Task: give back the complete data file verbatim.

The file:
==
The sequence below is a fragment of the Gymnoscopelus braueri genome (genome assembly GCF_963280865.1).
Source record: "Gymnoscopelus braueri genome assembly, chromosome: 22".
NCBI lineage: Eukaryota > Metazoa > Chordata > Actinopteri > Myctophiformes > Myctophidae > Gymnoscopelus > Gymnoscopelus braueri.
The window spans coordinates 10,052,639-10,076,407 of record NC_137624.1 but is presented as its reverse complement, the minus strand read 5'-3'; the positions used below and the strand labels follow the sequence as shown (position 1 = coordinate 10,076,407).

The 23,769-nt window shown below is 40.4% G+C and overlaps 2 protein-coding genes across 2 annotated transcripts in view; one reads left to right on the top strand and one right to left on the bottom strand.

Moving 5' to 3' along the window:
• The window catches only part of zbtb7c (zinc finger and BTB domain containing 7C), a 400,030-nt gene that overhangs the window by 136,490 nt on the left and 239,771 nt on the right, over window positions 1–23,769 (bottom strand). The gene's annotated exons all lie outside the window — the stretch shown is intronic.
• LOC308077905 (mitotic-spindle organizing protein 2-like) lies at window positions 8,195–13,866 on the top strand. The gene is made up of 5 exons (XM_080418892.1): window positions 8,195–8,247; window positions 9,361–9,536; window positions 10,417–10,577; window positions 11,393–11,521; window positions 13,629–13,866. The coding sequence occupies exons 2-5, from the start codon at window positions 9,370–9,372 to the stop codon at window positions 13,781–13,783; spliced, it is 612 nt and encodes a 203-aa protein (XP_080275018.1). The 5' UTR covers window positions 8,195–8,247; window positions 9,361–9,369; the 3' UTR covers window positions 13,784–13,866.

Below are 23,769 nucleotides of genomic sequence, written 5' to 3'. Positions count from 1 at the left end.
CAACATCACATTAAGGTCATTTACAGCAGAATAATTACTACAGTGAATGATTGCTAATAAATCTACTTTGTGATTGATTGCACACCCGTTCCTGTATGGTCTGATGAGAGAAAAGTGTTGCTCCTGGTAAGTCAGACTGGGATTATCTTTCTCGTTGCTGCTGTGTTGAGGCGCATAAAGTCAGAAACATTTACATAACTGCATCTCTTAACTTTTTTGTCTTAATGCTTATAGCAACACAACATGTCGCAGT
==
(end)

The sequence below is a fragment of the Gymnoscopelus braueri genome (genome assembly GCF_963280865.1).
Source record: "Gymnoscopelus braueri genome assembly, chromosome: 22".
NCBI lineage: Eukaryota > Metazoa > Chordata > Actinopteri > Myctophiformes > Myctophidae > Gymnoscopelus > Gymnoscopelus braueri.
The window spans coordinates 10,052,639-10,076,407 of record NC_137624.1 but is presented as its reverse complement, the minus strand read 5'-3'; the positions used below and the strand labels follow the sequence as shown (position 1 = coordinate 10,076,407).

The 23,769-nt window shown below is 40.4% G+C and overlaps 2 protein-coding genes across 2 annotated transcripts in view; one reads left to right on the top strand and one right to left on the bottom strand.

Moving 5' to 3' along the window:
• The window catches only part of zbtb7c (zinc finger and BTB domain containing 7C), a 400,030-nt gene that overhangs the window by 136,490 nt on the left and 239,771 nt on the right, over window positions 1–23,769 (bottom strand). The gene's annotated exons all lie outside the window — the stretch shown is intronic.
• LOC308077905 (mitotic-spindle organizing protein 2-like) lies at window positions 8,195–13,866 on the top strand. The gene is made up of 5 exons (XM_080418892.1): window positions 8,195–8,247; window positions 9,361–9,536; window positions 10,417–10,577; window positions 11,393–11,521; window positions 13,629–13,866. The coding sequence occupies exons 2-5, from the start codon at window positions 9,370–9,372 to the stop codon at window positions 13,781–13,783; spliced, it is 612 nt and encodes a 203-aa protein (XP_080275018.1). The 5' UTR covers window positions 8,195–8,247; window positions 9,361–9,369; the 3' UTR covers window positions 13,784–13,866.

Below are 23,769 nucleotides of genomic sequence, written 5' to 3'. Positions count from 1 at the left end.
CAACATCACATTAAGGTCATTTACAGCAGAATAATTACTACAGTGAATGATTGCTAATAAATCTACTTTGTGATTGATTGCACACCCGTTCCTGTATGGTCTGATGAGAGAAAAGTGTTGCTCCTGGTAAGTCAGACTGGGATTATCTTTCTCGTTGCTGCTGTGTTGAGGCGCATAAAGTCAGAAACATTTACATAACTGCATCTCTTAACTTTTTTGTCTTAATGCTTATAGCAACACAACATGTCGCAGT